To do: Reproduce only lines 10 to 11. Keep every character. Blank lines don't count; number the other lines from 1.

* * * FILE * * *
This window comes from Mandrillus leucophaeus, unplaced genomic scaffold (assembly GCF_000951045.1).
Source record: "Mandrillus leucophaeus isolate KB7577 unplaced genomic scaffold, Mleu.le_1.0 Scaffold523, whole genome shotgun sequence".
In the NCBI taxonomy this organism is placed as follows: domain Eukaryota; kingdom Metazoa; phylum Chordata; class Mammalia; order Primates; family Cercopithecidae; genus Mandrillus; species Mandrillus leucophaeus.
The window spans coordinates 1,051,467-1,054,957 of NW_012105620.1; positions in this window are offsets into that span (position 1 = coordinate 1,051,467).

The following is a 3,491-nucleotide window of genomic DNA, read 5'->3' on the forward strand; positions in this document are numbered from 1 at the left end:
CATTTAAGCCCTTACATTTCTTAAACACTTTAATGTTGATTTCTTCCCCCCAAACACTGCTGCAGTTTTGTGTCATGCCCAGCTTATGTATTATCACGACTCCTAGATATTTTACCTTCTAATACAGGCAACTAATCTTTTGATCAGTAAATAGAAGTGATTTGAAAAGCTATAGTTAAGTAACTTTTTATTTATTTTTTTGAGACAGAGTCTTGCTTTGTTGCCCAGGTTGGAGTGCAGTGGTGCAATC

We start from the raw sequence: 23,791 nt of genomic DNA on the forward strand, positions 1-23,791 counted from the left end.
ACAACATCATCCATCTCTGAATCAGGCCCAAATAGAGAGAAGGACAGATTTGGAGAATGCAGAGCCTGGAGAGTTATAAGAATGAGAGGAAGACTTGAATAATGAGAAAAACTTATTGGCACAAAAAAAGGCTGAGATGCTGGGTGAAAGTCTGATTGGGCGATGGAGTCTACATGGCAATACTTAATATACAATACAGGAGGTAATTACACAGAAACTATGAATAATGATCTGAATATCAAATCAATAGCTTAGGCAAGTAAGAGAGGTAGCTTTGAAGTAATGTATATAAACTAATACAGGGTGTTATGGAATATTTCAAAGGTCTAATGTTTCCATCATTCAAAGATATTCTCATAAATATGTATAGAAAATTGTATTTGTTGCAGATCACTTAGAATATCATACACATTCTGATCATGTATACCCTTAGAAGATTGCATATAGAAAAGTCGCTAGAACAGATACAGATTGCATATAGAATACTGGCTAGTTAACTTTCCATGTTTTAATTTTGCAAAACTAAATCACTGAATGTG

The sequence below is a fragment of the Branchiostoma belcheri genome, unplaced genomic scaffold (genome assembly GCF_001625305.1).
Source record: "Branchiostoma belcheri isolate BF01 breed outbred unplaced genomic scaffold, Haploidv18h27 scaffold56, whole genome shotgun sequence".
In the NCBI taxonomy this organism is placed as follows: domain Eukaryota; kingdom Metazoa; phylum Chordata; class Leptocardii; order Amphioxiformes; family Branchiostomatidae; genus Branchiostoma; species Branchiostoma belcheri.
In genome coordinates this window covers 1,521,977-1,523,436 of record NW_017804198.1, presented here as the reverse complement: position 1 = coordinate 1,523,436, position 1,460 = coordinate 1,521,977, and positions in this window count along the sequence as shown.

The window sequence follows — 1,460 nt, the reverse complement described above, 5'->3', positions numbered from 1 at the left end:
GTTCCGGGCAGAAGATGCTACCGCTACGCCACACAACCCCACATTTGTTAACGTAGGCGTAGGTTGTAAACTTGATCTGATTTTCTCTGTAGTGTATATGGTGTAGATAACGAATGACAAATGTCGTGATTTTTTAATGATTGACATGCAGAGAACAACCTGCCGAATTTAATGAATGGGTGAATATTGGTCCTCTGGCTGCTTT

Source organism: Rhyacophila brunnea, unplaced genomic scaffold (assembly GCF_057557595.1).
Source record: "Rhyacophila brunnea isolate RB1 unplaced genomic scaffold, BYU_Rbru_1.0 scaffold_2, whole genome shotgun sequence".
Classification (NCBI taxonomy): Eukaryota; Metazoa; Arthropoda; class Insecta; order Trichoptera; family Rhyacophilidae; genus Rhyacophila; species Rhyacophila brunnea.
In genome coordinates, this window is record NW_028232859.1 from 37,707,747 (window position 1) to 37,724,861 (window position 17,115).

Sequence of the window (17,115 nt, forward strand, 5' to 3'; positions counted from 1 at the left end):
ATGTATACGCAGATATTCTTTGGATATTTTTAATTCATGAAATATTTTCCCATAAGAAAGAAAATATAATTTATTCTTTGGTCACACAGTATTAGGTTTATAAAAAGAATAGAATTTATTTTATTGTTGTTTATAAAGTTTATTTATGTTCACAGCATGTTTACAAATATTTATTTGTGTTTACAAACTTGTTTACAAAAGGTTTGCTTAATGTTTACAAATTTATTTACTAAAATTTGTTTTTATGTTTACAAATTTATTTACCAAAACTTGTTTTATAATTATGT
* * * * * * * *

Source record: "Branchiostoma belcheri isolate BF01 breed outbred unplaced genomic scaffold, Haploidv18h27 scaffold56, whole genome shotgun sequence".
In the NCBI taxonomy this organism is placed as follows: domain Eukaryota; kingdom Metazoa; phylum Chordata; class Leptocardii; order Amphioxiformes; family Branchiostomatidae; genus Branchiostoma; species Branchiostoma belcheri.